schools are not as healthy as they could be. The USDA has found that lunches had
higher levels of fat and saturated fats than what the department recommended. A
USDA report found that in 2007 only one in five schools served lunches that met the
standard for total fat, set at 30 percent of calories or less.

A prime example is chocolate milk. While some argue it has nutritional value
because of the milk that contains calcium, some schools are trying to ban this
favorite drink because of the added sugar.

“There is no reason to serve kids all that sugar, especially with the obesity crisis
going on,” Cooper said. Chocolate milk has the same amount of sugar as the soft
drinks that are banned in most schools. “We really should be teaching kids what
milk takes like, not sugar. Most of it has high fructose corn syrup anyways. It’s an
unnecessary part of a child’s day.” She suggests that parents give their kids
chocolate milk at home as a special treat.

Eliminating foods that students enjoy can lead to unintended consequences, such as
children eating nothing. But Cooper believes parents and teachers need to be firm.
Rather than giving children a sweet as a bribe or a reward, Cooper says other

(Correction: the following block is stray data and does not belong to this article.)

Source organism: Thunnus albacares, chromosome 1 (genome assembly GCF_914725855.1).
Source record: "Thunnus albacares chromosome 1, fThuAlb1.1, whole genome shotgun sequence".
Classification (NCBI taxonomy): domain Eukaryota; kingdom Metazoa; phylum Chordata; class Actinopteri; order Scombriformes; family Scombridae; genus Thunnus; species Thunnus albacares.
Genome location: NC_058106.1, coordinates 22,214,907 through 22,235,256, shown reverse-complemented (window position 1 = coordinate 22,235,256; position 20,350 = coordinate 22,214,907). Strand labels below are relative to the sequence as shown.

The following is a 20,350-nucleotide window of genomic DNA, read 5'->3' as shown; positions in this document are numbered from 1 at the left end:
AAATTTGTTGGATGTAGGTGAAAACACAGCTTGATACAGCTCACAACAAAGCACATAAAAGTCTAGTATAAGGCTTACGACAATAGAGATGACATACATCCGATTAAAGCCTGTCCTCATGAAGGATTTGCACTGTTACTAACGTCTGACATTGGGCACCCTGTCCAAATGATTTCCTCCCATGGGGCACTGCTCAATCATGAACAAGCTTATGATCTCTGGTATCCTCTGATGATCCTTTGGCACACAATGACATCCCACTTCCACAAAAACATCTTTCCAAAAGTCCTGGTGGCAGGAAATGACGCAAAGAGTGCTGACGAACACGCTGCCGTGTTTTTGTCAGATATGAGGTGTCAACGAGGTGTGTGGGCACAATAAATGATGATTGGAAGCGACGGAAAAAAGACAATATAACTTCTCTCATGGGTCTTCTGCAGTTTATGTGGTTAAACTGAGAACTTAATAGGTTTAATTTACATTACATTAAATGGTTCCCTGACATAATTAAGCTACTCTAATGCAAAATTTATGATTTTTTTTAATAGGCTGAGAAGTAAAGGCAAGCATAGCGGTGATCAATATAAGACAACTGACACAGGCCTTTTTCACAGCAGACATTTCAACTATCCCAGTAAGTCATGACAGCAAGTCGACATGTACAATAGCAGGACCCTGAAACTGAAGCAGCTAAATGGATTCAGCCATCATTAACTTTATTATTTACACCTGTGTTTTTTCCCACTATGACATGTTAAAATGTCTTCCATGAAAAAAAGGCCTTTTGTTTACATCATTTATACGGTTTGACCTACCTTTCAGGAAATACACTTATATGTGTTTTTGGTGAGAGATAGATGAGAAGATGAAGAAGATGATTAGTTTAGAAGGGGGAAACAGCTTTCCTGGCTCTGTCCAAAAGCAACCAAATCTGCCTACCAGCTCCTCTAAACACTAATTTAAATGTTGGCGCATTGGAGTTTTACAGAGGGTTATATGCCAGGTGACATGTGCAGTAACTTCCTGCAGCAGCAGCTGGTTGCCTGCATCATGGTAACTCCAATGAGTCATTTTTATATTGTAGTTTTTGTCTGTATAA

rewards, such as stickers, have the same positive effect.
“Parent education is huge,” said Stephen Billhardt, principal of Cunniff Elementary
School in Watertown, Mass., “But schools can only do so much. We use our
PE teacher to help and I occasionally send home parent letters on nutrition.”
Billhardt recently announced that the school had eliminated junk food items like
sundaes from the cafeteria.

Being a positive role model also includes not eating in front of the television or a
computer. A study conducted by the School of Public Health Project EAT at the
University of Missouri found that children and families who watch TV while eating
meals together showed a definite link to the development of childhood obesity. The
2005 study also found that interventions that reduce children’s media time resulted
in weight loss. Dianne Neumark Sztainer, Ph.D., main researcher of the Project EAT
study, suggests one important reason why this takes place. “The television may be
influencing the types of foods that adolescents choose to eat because of the
advertisements they see.”

Making time to eat

One issue that would seem to be under schools’ control is when students eat their
lunches and how much time they have. However, as schools struggle to meet federal
and state curriculum mandates, lunchtime has been shortened and some children
eat “lunch” as early as 10:30 a.m.

According to the Journal of Child Nutrition and Management, “The average total time
spent in a cafeteria for service –including travel time to the table, and bussing –was
20 minutes for elementary and middle schools.” School lunch lines can take from
seven to twelve minutes to serve food and students have just seven minutes to eat.
Most schools have even combined recess within the lunch period. USDA Health
Policy Guidelines from 2000 recommend that students be given at least 20 minutes
to eat.

Kari Sciera, the teacher with two young daughters in Wellesley, says time was a big